Mexico: Reject Internal Security Law
|Publisher||Human Rights Watch|
|Publication Date||7 December 2017|
|Cite as||Human Rights Watch, Mexico: Reject Internal Security Law, 7 December 2017, available at: http://www.refworld.org/docid/5a2a57b24.html [accessed 21 January 2018]|
|Disclaimer||This is not a UNHCR publication. UNHCR is not responsible for, nor does it necessarily endorse, its content. Any views expressed are solely those of the author or publisher and do not necessarily reflect those of UNHCR, the United Nations or its Member States.|
Social media has become a bush telegraph in the Libyan capital Tripoli, used by anxious citizens to warn each other of militia violence and how to get around the endless shortages as the economy crumbles.
Each day thousands of citizens send each other tips, with the phrase "red light" indicating a district or intersection where militias are fighting, or capturing people for ransom. Residents have formed Facebook groups to swap tips on where to find the few petrol stations that have supplies or banks with currency, or how to buy medicines when hospitals' stocks are exhausted.
One post from early December shows photos taken by mobile phone of burning cars and columns of smoke, with an anonymous poster writing: "In Ain Zara district, car on fire, for your information this is the fourth car in a brief time, please be careful and take precautions."
"On Facebook you'll find people recommending where you can find petrol, shops that use credit cards," said one Facebook user from Tripoli, at her request anonymous. "The electricity board use it to tell people how many hours power cuts will last."
Seven years after its "Arab Spring" revolution that toppled Muammar Gaddafi, and three years into its civil war, that social media is the only way to find necessities is one sign that the wheels have come off in Libya. Economic collapse and militia violence has left much of the country ungoverned, allowing human trafficking and horrendous treatment of migrants to go unchecked. Amidst this chaos, a recent CNN report that migrants are being sold as slaves was shocking, but not a surprise.
Water shortages and power cuts
Libya's most acute shortages are water. In late November, a militia shut off valves south of Tripoli to the Great Man-Made River, an irrigation pipe that pumps water to the city from huge underground reservoirs in the Sahara. Without rivers or desalination plants, the situation in the capital quickly grew dire, with residents scouring shops for water bottles and helping each other to draw water from ancient wells.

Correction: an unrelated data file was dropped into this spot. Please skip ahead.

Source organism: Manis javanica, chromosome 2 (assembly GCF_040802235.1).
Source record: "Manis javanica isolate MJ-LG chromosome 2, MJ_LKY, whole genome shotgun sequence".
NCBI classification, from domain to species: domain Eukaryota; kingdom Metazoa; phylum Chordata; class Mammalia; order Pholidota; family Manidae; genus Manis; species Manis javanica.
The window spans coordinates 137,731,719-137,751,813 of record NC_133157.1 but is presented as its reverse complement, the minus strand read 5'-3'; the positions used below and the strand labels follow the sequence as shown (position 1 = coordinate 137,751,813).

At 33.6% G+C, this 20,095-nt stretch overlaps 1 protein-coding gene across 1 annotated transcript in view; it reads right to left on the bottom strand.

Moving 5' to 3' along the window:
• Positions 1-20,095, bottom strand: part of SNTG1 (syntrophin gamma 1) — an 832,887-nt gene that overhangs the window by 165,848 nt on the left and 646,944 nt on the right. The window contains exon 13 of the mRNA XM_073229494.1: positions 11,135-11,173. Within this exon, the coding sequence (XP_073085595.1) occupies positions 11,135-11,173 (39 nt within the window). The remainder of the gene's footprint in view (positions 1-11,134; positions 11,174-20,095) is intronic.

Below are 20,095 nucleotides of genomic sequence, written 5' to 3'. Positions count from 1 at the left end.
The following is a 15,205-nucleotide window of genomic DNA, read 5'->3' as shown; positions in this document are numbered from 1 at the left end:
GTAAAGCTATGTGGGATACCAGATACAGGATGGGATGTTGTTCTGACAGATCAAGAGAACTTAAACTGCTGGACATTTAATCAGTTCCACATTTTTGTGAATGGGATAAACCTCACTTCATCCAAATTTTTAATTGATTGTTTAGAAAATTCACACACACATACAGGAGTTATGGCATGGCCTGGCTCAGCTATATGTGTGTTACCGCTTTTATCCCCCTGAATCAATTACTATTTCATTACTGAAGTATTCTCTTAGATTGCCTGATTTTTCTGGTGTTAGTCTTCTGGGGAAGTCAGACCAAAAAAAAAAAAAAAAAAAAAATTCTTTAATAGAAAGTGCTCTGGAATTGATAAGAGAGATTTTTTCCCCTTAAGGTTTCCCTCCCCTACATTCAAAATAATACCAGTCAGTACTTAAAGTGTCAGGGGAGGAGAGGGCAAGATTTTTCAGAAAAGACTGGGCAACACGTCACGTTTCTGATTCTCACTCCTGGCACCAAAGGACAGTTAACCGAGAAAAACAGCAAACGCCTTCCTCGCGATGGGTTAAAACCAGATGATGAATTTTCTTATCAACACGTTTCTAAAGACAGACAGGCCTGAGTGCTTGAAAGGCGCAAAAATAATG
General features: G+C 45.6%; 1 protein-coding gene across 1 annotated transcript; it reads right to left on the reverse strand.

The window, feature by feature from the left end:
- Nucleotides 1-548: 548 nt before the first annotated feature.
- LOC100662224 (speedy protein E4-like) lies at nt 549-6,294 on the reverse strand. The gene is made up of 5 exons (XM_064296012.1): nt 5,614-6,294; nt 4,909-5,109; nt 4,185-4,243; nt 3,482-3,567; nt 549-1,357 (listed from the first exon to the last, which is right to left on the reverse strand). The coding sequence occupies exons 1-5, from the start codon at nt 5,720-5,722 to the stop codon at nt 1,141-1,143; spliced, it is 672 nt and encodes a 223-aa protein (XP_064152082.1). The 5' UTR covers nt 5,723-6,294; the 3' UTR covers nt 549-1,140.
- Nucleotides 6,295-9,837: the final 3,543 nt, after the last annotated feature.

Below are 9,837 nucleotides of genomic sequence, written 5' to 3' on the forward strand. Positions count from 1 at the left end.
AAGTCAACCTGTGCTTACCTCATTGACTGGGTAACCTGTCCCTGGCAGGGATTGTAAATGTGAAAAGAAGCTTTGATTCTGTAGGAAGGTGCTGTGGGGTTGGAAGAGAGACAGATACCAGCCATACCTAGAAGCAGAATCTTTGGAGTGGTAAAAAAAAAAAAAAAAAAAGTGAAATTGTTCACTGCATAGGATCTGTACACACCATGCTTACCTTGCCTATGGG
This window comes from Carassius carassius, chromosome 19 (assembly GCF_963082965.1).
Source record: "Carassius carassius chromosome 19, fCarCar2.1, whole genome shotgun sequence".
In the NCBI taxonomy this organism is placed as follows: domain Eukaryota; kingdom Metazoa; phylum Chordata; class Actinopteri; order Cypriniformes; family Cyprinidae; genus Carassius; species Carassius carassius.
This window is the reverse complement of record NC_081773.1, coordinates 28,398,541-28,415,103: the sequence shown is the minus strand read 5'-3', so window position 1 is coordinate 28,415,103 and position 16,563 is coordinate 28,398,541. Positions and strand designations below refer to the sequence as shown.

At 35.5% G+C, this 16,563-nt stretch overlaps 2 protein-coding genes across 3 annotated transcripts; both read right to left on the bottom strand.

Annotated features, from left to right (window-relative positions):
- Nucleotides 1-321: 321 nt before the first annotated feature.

Several groups drilled through pavements to get to groundwater, using generators to pump it up and bottle it on the spot. UNICEF warned on 3 December that locals were resorting to "potentially unsafe or contaminated water, increasing the risk of an outbreak of waterborne diseases."
Libya has three rival governments, but this militia, based in southwest Libya, is not affiliated with any of them. It appears that cutting the water supply was a demand for the release of its leader, held by a rival militia in Tripoli. After five days, the militia relented and water returned to the city's taps, although no details were made public on whether its leader had been set free.
Power cuts too are frequent, some lasting many days, particularly in the summer when air conditioning sees the power system short out. Some of the outages are the result of fuel oil being taken by militias, with the National Oil Corporation saying much of Libya's imported petrol is re-exported by militias who smuggle it to Europe. But Libya's power stations were worn out before the revolution, and shortages of equipment and spare parts have left the country lacking 37 percent of the necessary generating power.
Hospitals and cash running low
Hospitals are also in a bad way, with the UN-backed Government of National Accord in Tripoli unable or unwilling to pay for more help. "Hospitals have no medicines or supplies, people have to take them with them for operations, the health service has collapsed!" one Tripoli resident recently tweeted.
In July, the World Health Organization reported that only four of 80 hospitals in the country are working even at 75 percent capacity, and a further 17 had closed, along with one in five primary healthcare facilities. It blamed "fragmented governance, limited financial resources, deficient human resources, acute shortage of lifesaving medicines and basic equipment, a debilitated primary healthcare network, and neglected health services."